Recently, I read “You Think It, I’ll Say It,” a new book of short fiction by Curtis Sittenfeld, whose work so often features adult women still seething at the injustices of high school.
It made me want to watch Netflix’s 13 Reasons Why, the show based on Jay Asher’s 2007 YA novel. A teenage girl, Hannah Baker, leaves a suicide note in the form of audio cassettes. They are passed between thirteen supposedly guilty classmates, all under threat of being exposed by a third party.
As nice kid Clay Jensen (Dylan Minnette) listens to the tapes, trying to figure out his place in the story, Hannah’s tale unspools in flashbacks. Played by Katherine Langford, she’s prettier, sweeter than an uptight, petty Sittenfeld heroine.
Each tape focuses on one individual, with a whole episode devoted to that character and what Hannah says they did wrong. We also see everything that was going wrong in the accused kids’ lives – which, we discover, was a lot…
‘Cos we move from mean girls and school cliques, to sexual harassment, multiple rapes, victim blaming, abusive parents, fatal car crashes, gun incidents, drug addiction, self-harm and more. It seems like a lot of problems for a dozen or so under-18s, even if the cast do look more like 25.
Netflix even nightmared up a second season/sequel to Asher’s book where Clay – now straight-up cray – develops a saviour complex, running an amateur rehab clinic under his parents’ noses, while Hannah’s absentee parents sue the school whose teachers lazily ignored a brutal culture of bullying and rape.
Supposedly a ‘realistic’ portrayal of teen life, they’re all feverishly conforming to that TV contrivance of ‘protecting’ their parents from reality, of being a ‘good kid’. Oh Netflix! We’re a few weeks into the UK summer vacation, and all I’ve heard are teenagers complaining about boredom and being unable to find any clean underwear!
That’s the immature demographic Netflix are targeting – even winning, by being edgy and smugly socially important. Even if the bullying or social pressures hit home for many young female viewers, the show is so implausible, bleak and slow-moving I can’t appreciate its appeal.
Thirteen Reasons Why, by Jay Asher (2007)
After ditching the show before the end of Season 2, I was curious about the novel, so I checked the YA section in my local bookshop. “We’re not allowed to shelve that in YA!” cried the sales assistant, nearly fainting, although he agreed it’s marketed at young people.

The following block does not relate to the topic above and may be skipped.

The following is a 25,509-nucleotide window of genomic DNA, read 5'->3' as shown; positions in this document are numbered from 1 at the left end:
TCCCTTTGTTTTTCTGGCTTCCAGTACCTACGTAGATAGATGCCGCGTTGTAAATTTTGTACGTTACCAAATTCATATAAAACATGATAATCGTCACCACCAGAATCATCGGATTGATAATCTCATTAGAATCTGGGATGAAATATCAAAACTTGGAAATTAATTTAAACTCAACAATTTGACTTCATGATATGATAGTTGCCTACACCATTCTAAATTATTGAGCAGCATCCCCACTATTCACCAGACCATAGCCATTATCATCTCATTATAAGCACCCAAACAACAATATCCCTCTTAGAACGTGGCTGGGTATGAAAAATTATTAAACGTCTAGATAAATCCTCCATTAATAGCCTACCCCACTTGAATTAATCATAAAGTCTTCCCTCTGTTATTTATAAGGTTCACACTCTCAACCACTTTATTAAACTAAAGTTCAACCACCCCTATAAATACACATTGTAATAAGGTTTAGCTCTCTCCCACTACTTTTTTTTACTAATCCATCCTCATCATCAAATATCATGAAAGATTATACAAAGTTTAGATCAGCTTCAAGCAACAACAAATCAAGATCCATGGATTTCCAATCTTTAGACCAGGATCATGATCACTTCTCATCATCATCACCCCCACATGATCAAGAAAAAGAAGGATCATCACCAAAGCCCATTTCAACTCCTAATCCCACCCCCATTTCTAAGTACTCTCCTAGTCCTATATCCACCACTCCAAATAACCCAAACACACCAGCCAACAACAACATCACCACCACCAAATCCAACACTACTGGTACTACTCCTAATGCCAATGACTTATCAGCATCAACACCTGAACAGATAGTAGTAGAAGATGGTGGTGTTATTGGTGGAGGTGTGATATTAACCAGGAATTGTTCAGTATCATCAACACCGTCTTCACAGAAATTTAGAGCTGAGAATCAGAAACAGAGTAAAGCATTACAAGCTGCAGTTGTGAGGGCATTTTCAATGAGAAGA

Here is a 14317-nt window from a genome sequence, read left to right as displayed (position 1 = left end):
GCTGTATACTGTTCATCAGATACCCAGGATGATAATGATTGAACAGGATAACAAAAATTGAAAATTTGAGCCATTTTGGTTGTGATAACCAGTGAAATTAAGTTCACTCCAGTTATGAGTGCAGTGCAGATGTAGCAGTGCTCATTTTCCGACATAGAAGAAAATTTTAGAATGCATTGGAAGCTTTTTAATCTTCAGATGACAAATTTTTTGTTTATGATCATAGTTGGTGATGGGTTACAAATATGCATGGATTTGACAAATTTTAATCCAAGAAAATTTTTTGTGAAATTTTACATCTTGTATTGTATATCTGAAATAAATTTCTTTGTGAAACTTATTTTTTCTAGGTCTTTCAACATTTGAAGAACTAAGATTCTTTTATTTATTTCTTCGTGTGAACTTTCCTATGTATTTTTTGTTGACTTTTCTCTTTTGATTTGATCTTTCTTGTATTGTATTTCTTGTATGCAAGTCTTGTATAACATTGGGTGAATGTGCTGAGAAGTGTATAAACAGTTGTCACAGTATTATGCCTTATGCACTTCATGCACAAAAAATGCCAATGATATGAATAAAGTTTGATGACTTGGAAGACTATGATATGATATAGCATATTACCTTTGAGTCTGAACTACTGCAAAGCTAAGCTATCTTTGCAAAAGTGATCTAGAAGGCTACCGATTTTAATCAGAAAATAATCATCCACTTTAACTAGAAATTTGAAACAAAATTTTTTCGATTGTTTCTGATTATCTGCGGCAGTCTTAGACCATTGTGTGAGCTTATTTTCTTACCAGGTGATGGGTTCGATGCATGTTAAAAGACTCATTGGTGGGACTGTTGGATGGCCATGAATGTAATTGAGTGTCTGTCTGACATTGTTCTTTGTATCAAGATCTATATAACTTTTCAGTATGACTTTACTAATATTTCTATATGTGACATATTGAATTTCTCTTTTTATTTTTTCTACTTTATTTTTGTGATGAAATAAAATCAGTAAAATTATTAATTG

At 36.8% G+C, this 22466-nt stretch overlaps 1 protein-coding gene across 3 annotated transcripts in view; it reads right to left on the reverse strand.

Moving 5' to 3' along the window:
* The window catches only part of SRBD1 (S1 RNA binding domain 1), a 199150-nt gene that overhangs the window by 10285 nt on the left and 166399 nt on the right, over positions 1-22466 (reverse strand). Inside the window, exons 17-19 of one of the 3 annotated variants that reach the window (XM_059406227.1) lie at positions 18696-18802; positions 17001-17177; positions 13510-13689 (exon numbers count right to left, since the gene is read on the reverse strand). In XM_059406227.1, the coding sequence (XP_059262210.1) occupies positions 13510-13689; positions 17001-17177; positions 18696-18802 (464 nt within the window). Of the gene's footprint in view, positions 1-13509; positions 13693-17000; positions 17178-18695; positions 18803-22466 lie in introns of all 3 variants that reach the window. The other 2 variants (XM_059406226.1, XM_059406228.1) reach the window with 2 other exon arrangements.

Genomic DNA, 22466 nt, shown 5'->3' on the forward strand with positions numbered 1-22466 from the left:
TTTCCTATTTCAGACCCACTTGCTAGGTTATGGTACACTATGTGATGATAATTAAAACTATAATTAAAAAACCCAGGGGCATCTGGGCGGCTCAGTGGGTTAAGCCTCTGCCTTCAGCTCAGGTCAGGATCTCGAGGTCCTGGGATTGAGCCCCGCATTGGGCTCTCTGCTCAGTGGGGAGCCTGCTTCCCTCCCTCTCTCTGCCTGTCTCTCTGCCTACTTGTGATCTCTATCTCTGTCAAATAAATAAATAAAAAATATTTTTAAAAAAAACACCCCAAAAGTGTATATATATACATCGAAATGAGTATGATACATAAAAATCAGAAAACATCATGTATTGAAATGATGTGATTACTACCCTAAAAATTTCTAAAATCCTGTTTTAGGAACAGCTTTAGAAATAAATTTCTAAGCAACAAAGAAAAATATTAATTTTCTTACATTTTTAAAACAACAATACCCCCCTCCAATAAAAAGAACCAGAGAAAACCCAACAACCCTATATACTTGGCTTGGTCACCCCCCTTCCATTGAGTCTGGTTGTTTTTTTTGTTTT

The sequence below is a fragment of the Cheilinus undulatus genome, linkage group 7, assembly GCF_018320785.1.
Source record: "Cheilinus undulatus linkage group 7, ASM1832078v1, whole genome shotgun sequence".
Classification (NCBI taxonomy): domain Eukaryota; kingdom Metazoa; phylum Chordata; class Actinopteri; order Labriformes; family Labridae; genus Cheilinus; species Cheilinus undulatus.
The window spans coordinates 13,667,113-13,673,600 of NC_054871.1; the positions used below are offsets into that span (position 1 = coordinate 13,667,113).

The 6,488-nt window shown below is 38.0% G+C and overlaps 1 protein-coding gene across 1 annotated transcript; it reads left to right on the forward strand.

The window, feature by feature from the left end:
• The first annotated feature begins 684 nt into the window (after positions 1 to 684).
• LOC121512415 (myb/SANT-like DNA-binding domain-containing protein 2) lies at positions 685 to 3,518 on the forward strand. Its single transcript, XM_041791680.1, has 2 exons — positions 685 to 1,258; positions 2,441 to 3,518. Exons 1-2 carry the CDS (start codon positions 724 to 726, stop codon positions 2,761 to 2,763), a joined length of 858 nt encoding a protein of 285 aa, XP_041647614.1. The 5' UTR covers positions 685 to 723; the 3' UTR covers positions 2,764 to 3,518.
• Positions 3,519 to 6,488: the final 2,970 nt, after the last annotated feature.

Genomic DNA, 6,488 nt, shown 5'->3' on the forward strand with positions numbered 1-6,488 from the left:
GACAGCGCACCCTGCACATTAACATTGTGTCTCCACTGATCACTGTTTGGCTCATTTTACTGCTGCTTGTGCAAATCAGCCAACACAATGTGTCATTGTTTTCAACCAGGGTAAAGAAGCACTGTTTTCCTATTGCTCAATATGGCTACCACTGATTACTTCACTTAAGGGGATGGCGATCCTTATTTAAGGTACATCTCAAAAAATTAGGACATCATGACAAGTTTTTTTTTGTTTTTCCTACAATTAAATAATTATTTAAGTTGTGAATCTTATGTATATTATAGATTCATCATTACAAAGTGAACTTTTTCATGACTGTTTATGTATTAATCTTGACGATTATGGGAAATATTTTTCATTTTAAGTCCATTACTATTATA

It was sold out, anyway.
Asher’s book is both gentler and sadder than the series. Instead of cramming in every social issue, it’s tightly focused on the mind of one suicidal girl, and Clay’s rising horror as he listens to the tapes over a single night.
At times their voices merge confusingly into one, while the premise still feels a touch far-fetched; I think if you have a dozen kids involved, somebody would have confided to a parent.
The school isn’t radioactive, but bullying goes on everywhere, with ongoing exposure a potential factor in suicidal behaviour. The book nails how hurtful gossip and rumours can be, and how one or two malevolent individuals, or pack leaders, can dominate a school or group.
Hannah clearly felt victimized, but as he listens, Clay contradicts her – not because she’s a liar, but because of her mental state. He listens, powerless, as tape Hannah goes down a reckless, self-destructive path. (“You knew it was the worst choice possible….You wanted your world to collapse around you. You wanted everything to get as dark as possible.”)
He remembers Hannah withdrawing, but he didn’t speak to her in case other kids teased him. Then all the chances were gone.
It’s a bittersweet coming-of-age. I think readers are being encouraged to be kinder, to be less daunted by toxic peer groups. Maybe then schools and colleges could be easier for the Hannah Bakers of the world.
The number for the Samaritans in the UK is 116 123. In the US, the National Suicide Prevention Lifeline is 1-800-273-8255. In Australia, the crisis support service Lifeline is 13 11 14. Further international suicide helplines can be found at http://www.befrienders.org.